The demand to prepare for humankind's inhabitation of space and other extraterrestrial bodies requires that analog research strive for the highest fidelity available here on Earth. To that end, considerable data (primarily physiological) has been collected during expeditions in extreme environments over the last century in environments as diverse as Antarctica, submarines, simulators, mountaineers, undersea aviation) and space. While these measurements have provided an understanding of the body's response to the stresses of extreme environments, the physiological measurements have only recently been examined in association with the emotional or behavioral state of the subject Establishing this psychophysiological relationship is essential to understanding fully the adaptation of humans to the stresses of extreme environments. It has been noted that Mars bears an uncanny climatic resemblance to Greenland where Martian daytime temperature averages 15 degrees C and plummets down to -70 degrees Celsius at night. Greenland offers a similar temperature flux due to geographic location and seasonal variation; therefore making it an ideal analogy to Mars - climatic, physiological and psychological. This study simultaneously collected physiological, psychological and behavioral data from a two-man Greenland expedition in order to identify specific relationships between physiological and psychological adaptation to a polar environment. Data collection provided needed descriptions of changes in adrenal activity, psychological functioning and behavioural activity levels in responses to environmental and psychological challenges inherent in the polar crossing with potential applications to future Mars expeditioners.
The aim of this expedition is to cross the Greenland Ice Cap from West to East on the Arctic circle on skis. The expedition will consist of two teams of 3 people who will travel unsupported from external supply and the groups in isolation from each other. Informed consent for research will be obtained prior to expedition. Only applicants agreeing to the research protocols will be considered for the expedition.
During the middle of April 2001 the 6 members of the Northern Cross Expedition will leave from the town of Sondre Stromfjord on the west coast of Greenland (Inuit name of Kangerlussuaq) on the Arctic circle to ascend from sea level the polar ice cap via the Russell Glacier. Climate at that point will reflect that of the brief polar autumn. By this time the Russell Glacier will theoretically have been frozen. The whole of the glacier starts melting during the warmer summer months and makes this approach during that time of the year impossible - May/June/July/Aug. During the ascent of the Russell Glacier the 6 NCE members will function as a completely functional unit. Only after a 2 day ascent reaching the top of the glacier and reaching the ice cap will the next stage of the expedition commence.
The next stage involves splitting the 6 man group in a pre-set randomly selected process whereby the group will prior to actual opening of a sealed envelope be unaware of who goest whither (who goes with who). In essence this means that a group of 6 will be split into 2 groups of 3. One may think that groups of 2 may work better, however previous experience may show otherwise. The Danish Polar Center decrees that no solo efforts are allowed onto the ice cap. In the unforeseen event that a member of the expedition may have to be evacuated the sole remaining member of a 2 man expedition would not be allowed to continue his trek. Hence 3 members. Ration and supplies will be worked out prior the expedition and accordingly so that both groups will leave the point of departure (called point 660 geographical reference) with exactly the same rations, sled weight and equipment. Thus, no advantages to either groups. All gear and rations will be standardised. All the participants will be carefully examined to deem if they are indeed physically and psychologically able to undergo this expedition. The groups then split, moving towards 2 GPS reference points and in opposite directions about 3kms opposite. They will within minutes disappear from each other. Then, on set times they will start off from the 2 points. Continuing across the ice cap to the Isortoq glacier 660 kms to the East coast. Due to the lack of contact between the 2 groups they will operate in a completely independent fashion. Should a serious emergency arise this silence will be breached whereby coordinates will be shared and groups will merge.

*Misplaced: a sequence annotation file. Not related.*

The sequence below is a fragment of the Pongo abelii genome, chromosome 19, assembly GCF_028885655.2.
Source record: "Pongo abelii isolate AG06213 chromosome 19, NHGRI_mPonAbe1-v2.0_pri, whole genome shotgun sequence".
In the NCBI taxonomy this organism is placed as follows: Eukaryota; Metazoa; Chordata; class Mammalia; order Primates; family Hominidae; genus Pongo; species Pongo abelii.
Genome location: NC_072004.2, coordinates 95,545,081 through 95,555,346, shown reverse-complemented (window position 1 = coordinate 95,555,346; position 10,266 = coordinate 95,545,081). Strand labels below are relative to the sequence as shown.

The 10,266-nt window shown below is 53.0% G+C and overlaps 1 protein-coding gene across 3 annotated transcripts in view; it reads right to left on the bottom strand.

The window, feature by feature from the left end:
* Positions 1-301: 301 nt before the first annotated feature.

Expeditions of this nature provide us with the opportunity to examine group and individual response to harsh daily activity, environmental extremes and isolation, group interaction and goal achievement. To my knowledge this will be the first expedition of its kind. Other than normal physiological parameters e.g. continuous heart rate monitoring, core body temperature monitoring, biochemical analysis of blood samples, muscle biopsies, arterial wall biopsies, VO2 Max, CYBEX, Virological specimens and immune response etc.
Psychological parameters as followed during previous Greenland Expedition of 1999 re individual assessments of behavior, stress and discomfort will be integrated with stress hormone profiles, perceived personality traits of other participants and problem solving. Every 5th day both groups will open sealed envelopes containing pre-set scenarios that will need input from all members to solve . Audio-recordings will be done of allotted time to solve issues. At expeditions end both groups will be analysed according to the aforementioned physiological and psychological parameters as well as to the actual distances traveled, most effective group interaction etc. This should hold several practical implications for expeditions of this harsh nature, i.e. space expeditions, underwater, mountaineer, rescue, office interaction etc.
Cross Country Skiing